It encountered the enemy in small
detachments. Six to ten Americans
were wounded in this column. Colonel
Carpenter started during the night of
November 20, and opened with Bat
tery G of the Sixth artillery at day
break, November 21, on the trenches.
The enemy volleyed as the artillery
took up a position, wounding four.
Two companies of the Twenty-sixth
regiment garrisoning Jaro, moved
time, seemed anxious, consulted with
his companions and the villagers as to
the nature of the roads, secured fresh
horses and proceeded immediately
towaia Mangalaren in Pangasinan
province, west of Bambang.
The corporal tells a straight 6tory,
giving minute details. Ha is con
vinced he is not mistaken, having
seen Aguinaldo several times during
recent months.
Aguinaldo, it appears, would have
time to leave Bayambong November
13 and pass through General Whea
ton's lines November 17.
Hi: IKS TO $."0,000 MISSING.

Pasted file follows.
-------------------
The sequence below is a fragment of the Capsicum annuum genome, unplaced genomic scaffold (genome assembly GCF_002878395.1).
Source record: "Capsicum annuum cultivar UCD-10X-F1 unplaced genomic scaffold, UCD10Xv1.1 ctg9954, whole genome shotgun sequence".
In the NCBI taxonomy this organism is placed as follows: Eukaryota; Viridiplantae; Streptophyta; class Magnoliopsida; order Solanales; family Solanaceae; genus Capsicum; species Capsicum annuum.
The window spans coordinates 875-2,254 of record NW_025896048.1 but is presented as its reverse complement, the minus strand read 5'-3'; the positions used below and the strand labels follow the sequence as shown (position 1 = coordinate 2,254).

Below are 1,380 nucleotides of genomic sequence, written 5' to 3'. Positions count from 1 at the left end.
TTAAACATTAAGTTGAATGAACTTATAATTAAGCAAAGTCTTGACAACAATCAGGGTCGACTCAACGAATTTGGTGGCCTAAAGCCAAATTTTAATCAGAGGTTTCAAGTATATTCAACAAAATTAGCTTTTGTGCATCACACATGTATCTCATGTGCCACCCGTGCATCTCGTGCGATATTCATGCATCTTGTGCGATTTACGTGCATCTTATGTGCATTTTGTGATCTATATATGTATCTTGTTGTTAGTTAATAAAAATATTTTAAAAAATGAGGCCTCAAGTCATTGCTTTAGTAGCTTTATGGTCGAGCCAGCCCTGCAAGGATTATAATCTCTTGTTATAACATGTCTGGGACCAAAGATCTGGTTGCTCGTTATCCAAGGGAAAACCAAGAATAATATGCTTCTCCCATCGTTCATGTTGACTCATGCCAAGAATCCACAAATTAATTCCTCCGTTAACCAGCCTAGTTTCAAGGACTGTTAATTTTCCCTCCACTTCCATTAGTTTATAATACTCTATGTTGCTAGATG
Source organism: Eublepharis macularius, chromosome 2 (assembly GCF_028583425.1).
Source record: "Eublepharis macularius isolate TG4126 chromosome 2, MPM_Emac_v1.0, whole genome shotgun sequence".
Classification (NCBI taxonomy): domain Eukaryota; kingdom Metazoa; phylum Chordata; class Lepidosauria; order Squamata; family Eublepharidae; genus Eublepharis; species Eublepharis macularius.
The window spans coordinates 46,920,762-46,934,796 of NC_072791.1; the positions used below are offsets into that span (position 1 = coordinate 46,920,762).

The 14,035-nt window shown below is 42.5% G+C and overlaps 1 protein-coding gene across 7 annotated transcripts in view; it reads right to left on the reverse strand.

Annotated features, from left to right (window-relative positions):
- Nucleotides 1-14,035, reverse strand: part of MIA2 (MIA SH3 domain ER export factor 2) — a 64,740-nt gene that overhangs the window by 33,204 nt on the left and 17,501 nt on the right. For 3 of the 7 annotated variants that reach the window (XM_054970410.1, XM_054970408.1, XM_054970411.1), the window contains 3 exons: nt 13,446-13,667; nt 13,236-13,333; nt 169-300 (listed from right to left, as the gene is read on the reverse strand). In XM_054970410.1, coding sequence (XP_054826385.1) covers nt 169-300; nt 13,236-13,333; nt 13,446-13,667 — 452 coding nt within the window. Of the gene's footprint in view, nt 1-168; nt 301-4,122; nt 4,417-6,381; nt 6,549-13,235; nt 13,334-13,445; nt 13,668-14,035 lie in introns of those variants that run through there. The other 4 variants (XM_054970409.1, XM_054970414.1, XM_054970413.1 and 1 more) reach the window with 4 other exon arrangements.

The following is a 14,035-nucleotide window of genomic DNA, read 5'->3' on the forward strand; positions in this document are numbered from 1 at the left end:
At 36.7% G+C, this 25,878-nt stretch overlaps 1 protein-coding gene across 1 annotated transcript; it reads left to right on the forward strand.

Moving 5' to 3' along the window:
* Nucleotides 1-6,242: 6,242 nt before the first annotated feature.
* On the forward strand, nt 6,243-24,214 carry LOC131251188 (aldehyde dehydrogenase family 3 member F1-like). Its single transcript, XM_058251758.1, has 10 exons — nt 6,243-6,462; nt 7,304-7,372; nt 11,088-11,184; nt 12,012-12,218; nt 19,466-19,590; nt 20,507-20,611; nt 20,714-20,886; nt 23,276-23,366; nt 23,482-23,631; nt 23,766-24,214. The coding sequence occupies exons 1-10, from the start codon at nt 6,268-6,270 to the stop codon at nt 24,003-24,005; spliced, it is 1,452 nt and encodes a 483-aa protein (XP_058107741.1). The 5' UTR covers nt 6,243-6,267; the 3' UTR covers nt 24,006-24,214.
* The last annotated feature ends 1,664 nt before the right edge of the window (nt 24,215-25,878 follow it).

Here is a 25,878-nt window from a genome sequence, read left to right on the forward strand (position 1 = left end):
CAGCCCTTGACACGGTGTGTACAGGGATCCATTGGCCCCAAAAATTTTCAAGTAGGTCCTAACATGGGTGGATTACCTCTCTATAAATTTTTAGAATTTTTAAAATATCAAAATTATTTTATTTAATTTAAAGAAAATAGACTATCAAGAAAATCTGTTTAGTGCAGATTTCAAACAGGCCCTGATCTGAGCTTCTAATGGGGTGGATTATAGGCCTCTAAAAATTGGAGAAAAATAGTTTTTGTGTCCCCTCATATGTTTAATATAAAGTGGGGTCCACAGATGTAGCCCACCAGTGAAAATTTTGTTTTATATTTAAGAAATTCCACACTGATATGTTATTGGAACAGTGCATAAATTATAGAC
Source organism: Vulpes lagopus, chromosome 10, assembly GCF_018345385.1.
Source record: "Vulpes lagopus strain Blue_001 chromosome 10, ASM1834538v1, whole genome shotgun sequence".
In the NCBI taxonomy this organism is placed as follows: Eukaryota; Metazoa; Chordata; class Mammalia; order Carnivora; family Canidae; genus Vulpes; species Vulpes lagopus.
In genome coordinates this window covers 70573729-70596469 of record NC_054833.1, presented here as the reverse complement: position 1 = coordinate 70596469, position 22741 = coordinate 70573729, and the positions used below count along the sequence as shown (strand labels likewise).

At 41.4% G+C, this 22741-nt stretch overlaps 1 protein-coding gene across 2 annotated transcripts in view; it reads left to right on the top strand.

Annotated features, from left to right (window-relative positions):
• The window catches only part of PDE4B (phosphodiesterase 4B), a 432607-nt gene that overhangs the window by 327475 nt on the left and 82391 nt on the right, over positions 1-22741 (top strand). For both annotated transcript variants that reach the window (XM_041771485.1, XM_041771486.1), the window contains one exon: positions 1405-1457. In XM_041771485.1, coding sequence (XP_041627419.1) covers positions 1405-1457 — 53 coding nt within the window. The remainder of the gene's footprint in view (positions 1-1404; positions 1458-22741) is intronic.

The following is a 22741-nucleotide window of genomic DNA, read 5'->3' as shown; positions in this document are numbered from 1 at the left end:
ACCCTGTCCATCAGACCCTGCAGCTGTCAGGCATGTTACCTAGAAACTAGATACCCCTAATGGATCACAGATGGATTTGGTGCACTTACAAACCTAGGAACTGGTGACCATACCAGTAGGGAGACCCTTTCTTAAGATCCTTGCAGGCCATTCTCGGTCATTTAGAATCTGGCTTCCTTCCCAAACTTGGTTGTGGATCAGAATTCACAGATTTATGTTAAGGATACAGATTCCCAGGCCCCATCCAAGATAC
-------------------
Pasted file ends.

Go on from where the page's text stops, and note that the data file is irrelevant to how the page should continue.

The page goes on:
Pnblie Administrator at llatte, Mont., Is
Loo lnjr, for Legates of Singer's Will.
Bctte, Mont., Nov. 23. Public
Administrator J. II. Collins is looking
for heirs to the $-50,C00 estate of the
late James C. Singer, a formely well
known old-timer in Butte, who died
suddenly in San Francisco, in Septem
ber, 1898. Before leaving Butte, Sin
ger purchased government boo as and
$50,000 worth of them were found in
his trunk in San Francisco.
An administrator was appointed for
the estate in that city and the public
administrator in Butte took charge of
the portion of the estate remaining in
Montana. He siys he is satisfied that
Singer's legal residence at the time of
bis death was Montana and that the
money in San Francisco should bo
turned over to the estate in Montana.
Sintrnf loft, n will in vhiph Mrs
l l . ? - .1 . I A. '
hi i uus; " vbuhj, uiiui-k i n g ine enemy ,t
.1. L. T ' "Jtt
Attempted Train Wrecking.
Ottumwa, la., Kov 23. What is
supposed to have been an attempt to
wreck the Burlington fast mail No.. 8
occurred this evening two miles east
of Russell. While the train was run
ning at the. rate of moro than fifty
miles an hour it struck a number of